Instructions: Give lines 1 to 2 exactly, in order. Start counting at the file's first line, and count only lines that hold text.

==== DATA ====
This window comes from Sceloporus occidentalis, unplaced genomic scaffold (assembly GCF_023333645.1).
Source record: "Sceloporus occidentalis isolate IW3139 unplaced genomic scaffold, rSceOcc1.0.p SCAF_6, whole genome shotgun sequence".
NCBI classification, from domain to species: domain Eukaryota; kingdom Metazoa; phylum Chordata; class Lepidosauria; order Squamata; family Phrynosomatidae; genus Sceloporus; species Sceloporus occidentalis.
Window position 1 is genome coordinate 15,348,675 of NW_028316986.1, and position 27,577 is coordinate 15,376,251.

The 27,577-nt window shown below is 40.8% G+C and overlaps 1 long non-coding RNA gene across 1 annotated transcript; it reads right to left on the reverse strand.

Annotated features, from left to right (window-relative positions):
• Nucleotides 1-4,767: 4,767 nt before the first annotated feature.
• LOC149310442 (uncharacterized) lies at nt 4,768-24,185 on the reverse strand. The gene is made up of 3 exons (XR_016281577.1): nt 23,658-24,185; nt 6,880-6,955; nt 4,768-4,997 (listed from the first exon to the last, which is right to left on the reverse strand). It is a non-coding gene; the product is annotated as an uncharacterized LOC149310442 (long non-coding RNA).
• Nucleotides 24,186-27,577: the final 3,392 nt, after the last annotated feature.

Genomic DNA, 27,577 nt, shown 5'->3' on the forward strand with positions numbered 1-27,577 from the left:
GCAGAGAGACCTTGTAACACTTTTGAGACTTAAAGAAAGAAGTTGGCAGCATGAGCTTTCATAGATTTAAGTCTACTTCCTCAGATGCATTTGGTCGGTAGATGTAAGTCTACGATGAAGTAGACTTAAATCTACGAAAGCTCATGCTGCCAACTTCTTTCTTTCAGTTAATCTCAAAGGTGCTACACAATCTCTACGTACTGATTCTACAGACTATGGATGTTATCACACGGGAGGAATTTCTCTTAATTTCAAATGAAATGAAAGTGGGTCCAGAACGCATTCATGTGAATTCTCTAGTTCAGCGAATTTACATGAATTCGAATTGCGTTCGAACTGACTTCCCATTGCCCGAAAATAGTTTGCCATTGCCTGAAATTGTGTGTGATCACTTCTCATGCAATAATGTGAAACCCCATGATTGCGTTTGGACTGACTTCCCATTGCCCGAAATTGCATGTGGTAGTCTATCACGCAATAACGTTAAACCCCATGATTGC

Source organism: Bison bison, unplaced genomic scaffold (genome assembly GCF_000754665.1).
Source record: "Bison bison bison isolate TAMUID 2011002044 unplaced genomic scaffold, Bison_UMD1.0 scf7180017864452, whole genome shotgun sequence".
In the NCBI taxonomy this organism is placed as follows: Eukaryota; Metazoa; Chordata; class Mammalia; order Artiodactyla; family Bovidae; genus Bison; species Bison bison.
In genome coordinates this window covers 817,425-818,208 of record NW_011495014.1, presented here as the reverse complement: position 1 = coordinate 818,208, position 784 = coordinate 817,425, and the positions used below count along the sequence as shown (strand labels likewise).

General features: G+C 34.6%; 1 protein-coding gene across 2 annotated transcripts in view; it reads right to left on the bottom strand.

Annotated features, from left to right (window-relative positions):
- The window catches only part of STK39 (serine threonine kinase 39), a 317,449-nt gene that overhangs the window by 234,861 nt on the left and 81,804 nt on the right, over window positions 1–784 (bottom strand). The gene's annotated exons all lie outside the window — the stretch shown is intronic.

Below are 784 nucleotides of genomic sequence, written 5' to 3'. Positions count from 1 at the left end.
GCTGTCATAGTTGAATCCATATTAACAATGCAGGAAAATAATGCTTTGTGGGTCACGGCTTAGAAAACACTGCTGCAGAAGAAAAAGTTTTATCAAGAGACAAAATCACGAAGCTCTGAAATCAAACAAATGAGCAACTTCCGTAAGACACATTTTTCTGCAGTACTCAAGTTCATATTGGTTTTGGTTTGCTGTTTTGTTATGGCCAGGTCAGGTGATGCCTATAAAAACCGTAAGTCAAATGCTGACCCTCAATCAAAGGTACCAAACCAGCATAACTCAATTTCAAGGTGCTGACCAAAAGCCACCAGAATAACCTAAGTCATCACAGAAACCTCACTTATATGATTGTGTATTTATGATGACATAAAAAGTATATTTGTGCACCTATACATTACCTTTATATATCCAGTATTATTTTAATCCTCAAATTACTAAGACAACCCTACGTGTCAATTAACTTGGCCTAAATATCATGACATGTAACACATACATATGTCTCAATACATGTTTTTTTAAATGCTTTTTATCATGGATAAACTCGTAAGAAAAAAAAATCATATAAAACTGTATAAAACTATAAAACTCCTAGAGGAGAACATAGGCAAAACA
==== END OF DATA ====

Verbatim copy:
This window comes from Sceloporus occidentalis, unplaced genomic scaffold (assembly GCF_023333645.1).
Source record: "Sceloporus occidentalis isolate IW3139 unplaced genomic scaffold, rSceOcc1.0.p SCAF_6, whole genome shotgun sequence".